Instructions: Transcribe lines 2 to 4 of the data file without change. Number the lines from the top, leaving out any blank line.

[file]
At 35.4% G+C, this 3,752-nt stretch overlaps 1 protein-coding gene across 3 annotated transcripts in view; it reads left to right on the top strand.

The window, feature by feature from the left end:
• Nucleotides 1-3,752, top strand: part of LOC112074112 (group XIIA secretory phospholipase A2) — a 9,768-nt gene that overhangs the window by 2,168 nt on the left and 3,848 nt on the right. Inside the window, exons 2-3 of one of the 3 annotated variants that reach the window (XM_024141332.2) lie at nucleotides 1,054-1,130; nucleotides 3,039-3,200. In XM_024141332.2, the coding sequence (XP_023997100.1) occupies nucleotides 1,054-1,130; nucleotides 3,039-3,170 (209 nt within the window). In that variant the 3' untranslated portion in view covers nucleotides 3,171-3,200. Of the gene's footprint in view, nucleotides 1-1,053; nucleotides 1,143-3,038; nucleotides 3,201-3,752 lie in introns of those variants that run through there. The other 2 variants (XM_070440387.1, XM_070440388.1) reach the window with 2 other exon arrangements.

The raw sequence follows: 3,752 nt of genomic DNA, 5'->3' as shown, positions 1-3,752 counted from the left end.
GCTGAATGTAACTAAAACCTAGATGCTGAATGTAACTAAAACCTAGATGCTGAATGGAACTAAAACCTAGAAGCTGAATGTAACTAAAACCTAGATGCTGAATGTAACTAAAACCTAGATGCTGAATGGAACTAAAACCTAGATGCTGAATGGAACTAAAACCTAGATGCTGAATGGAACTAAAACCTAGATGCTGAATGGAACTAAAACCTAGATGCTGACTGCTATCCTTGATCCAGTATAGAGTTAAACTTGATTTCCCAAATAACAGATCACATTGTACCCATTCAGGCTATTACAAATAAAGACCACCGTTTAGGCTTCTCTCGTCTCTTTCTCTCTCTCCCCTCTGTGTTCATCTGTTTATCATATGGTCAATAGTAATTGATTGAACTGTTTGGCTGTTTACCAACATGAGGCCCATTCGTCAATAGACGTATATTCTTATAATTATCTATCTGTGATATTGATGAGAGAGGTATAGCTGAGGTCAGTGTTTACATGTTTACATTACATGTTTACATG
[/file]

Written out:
The window, feature by feature from the left end:
• Nucleotides 1-3,752, top strand: part of LOC112074112 (group XIIA secretory phospholipase A2) — a 9,768-nt gene that overhangs the window by 2,168 nt on the left and 3,848 nt on the right. Inside the window, exons 2-3 of one of the 3 annotated variants that reach the window (XM_024141332.2) lie at nucleotides 1,054-1,130; nucleotides 3,039-3,200. In XM_024141332.2, the coding sequence (XP_023997100.1) occupies nucleotides 1,054-1,130; nucleotides 3,039-3,170 (209 nt within the window). In that variant the 3' untranslated portion in view covers nucleotides 3,171-3,200. Of the gene's footprint in view, nucleotides 1-1,053; nucleotides 1,143-3,038; nucleotides 3,201-3,752 lie in introns of those variants that run through there. The other 2 variants (XM_070440387.1, XM_070440388.1) reach the window with 2 other exon arrangements.

The raw sequence follows: 3,752 nt of genomic DNA, 5'->3' as shown, positions 1-3,752 counted from the left end.